When selecting paint for a project, finish is as important as color—in case you weren’t aware, there are five standard finishes to choose from, ranging from flat to gloss. The glossier the paint, the lower the amount of pigment in the formula, while matte means more pigment and less resin.
But why does the paint finish matter? It affects both the luster and wash-ability, which translates to finishes that are shiny or dull, hard-wearing or less so.
Traditionally, we are taught (by our parents and our paint salesmen) to use certain sheens for certain surfaces without question: satin on walls, flat on ceilings, and semi-gloss on trim. These standards were set decades ago, and are based on old formulas. But major advances in paint technology—together with some inventive designers—are making the old rules obsolete. Ahead, your complete guide and inspiration to paint finishes for your next project.
This is the most matte paint, reflecting almost no light. It’s traditionally used exclusively for ceilings.
Flat is excellent at hiding blemishes in plasterwork or drywall. However, flat paints of the past showed every mark and scuff after the paint was applied—it was nearly impossible to clean or wipe. Enter 21st century paint technology: Today, flat paint can be used liberally. Sure, this finish is still slightly less durable in very kid and pet-heavy zones, but specially formulated products by good-quality manufacturers hold up.
Jeff Spillane, senior product manager at Benjamin Moore Paints, notes, “Matte finishes can be used almost anywhere… all of our finishes are highly durable, so you don’t have to be tied to the old rules.”
The other benefit? Flat paint covers surfaces more quickly, since there is extra pigment in the formula. This means less coats and less money.
Matte finishes are having a moment. Flat, finished walls give a soft, velvety look that adds unexpected depth to a room. This trend looks best when the same sheen is applied to trim and ceilings.
Sue Wadden, director of color marketing at Sherwin Williams, remarks, “Painting trim, ceilings, and walls the same color/sheen is a great look. I would recommend a flat sheen over larger expanses of wall—higher sheen finishes can product high reflection, and therefore show surface imperfections.”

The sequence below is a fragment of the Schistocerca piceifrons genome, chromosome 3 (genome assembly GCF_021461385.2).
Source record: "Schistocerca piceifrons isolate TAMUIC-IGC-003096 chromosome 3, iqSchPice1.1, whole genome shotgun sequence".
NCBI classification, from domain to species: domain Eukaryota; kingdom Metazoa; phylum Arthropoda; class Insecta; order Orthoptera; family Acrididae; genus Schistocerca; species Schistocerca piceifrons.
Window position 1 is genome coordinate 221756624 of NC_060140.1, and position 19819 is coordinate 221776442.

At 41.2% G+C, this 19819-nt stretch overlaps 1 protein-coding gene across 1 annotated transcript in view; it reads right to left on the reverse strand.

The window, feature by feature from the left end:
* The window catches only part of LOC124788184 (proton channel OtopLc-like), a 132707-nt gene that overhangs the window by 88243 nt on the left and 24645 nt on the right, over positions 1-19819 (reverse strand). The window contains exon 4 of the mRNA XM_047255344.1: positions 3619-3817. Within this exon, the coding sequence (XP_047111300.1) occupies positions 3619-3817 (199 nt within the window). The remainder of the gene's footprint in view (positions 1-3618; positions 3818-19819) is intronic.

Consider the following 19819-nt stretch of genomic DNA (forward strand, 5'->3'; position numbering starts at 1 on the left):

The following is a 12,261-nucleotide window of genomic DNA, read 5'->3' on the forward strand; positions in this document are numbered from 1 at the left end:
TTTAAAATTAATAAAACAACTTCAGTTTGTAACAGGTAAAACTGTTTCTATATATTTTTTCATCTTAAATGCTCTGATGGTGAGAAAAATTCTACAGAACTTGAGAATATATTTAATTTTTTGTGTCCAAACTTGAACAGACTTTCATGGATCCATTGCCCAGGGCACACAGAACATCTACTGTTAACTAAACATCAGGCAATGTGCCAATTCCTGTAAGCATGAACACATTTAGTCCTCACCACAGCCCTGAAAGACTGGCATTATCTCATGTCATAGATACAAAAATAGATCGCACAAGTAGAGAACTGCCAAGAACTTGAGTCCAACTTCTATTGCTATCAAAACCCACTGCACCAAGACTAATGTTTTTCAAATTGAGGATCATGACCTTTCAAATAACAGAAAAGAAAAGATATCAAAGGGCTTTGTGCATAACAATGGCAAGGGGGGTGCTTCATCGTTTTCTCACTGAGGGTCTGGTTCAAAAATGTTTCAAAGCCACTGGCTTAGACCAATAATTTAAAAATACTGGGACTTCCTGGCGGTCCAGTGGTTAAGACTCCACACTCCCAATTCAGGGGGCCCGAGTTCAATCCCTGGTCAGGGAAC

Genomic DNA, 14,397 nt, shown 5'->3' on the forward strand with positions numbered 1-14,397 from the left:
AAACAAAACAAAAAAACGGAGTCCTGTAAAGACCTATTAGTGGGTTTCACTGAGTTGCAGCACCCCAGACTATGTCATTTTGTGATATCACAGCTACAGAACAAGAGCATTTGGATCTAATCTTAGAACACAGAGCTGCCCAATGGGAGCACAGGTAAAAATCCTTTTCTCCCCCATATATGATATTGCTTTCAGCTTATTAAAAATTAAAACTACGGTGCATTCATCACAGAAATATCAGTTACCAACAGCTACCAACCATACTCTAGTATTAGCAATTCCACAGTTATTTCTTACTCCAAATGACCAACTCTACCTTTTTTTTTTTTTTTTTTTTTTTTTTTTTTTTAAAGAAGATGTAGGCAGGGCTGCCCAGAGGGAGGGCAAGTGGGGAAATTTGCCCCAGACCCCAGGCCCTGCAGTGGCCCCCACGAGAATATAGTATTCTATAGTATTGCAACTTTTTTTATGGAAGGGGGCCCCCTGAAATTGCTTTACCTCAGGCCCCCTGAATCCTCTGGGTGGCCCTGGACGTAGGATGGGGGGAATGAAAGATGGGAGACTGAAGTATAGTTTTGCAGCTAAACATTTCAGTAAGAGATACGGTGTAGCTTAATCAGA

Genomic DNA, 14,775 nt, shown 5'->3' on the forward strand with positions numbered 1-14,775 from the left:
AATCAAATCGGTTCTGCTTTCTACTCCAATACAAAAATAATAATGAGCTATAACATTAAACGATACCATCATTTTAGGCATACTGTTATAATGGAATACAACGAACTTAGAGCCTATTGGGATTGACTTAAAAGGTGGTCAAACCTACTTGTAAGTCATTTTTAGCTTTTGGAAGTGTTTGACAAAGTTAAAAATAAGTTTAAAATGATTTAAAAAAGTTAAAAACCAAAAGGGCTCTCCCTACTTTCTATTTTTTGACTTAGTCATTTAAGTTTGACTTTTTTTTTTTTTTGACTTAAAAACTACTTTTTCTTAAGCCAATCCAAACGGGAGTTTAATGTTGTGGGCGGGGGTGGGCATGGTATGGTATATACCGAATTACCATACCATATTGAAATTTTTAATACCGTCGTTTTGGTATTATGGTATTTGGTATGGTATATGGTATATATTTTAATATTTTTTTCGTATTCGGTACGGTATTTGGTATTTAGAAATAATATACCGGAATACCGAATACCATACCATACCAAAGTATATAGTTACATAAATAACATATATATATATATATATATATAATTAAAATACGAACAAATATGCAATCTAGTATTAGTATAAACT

These both sit in the middle of the sheen scale, and are easy to keep clean—while still hiding significant surface flaws. Some manufacturers produce both, with satin just slightly shinier than eggshell. These are tried and true, so when in doubt, satin or eggshell are always a wise choice.
Satin and eggshell finishes are very popular for cabinetry and furniture applications right now. Since both reflect less light than a traditional semi-gloss cabinetry finish, they feel more modern and on-trend. They’re more durable than a flat paint—therefore great for areas with busy activity and ample water use, like kitchens or baths.
Most often used for wood trim and casings, this sheen provides extra cleanability and light reflection. It is ideal for kid bathrooms, mudrooms, or any space that needs some extra scrubbing.
The downside, however, is increased visibility of blemishes—if you’re renovating an old house, examine the woodwork before using a semi-gloss. You may not want to reveal 100 years’ worth of nicks and scratches.
Today, designers often apply the same paint color to all surfaces of a room, but with varied sheens. This application makes a traditional space modern and fresh, de-emphasizing woodwork and architectural details.
Jeff Spillane of Benjamin Moore remarks, “Currently, we are seeing sheens being used to create dimension within a room. For instance, using the same paint color on the ceilings, trim, or walls—but varying the finish—can create a subtle and sophisticated effect.”
Sue Wadden of Sherwin Williams agrees: “You can achieve a very sophisticated look with one color and multiple finishes. It’s much subtler than using two colors.”
Semi-gloss is perfect for such an application, adding just the right amount of contrast against an eggshell finish.
This sheen is rarely included in a standard interior scheme. In the early and mid-20th century, high gloss paints were used in place of semi-gloss in bathrooms, kitchens, and on woodwork. Up until very recently, high gloss was banished entirely from the home, except for the occasional front door: It was almost never used in living areas, and was considered too reflective. This luster will also show surface imperfections more than any other.
Today, high gloss paint is making a major impact on living spaces, particularly paneled rooms with elaborate molding, and trim work that showcases the sheen. Full gloss in dark or saturated colors are best paired with matte lighting, textiles, or artwork, therefore adding contrast.
Charlotte Cosby, head of creative at Farrow & Ball Paint, notes, “We’re seeing a trend to use bright colors in high shine full gloss on walls. This creates a particularly striking scheme, adding a layer of interest to the space.”
Full gloss is also popular for ceilings, and pairs well with a dramatic chandelier.
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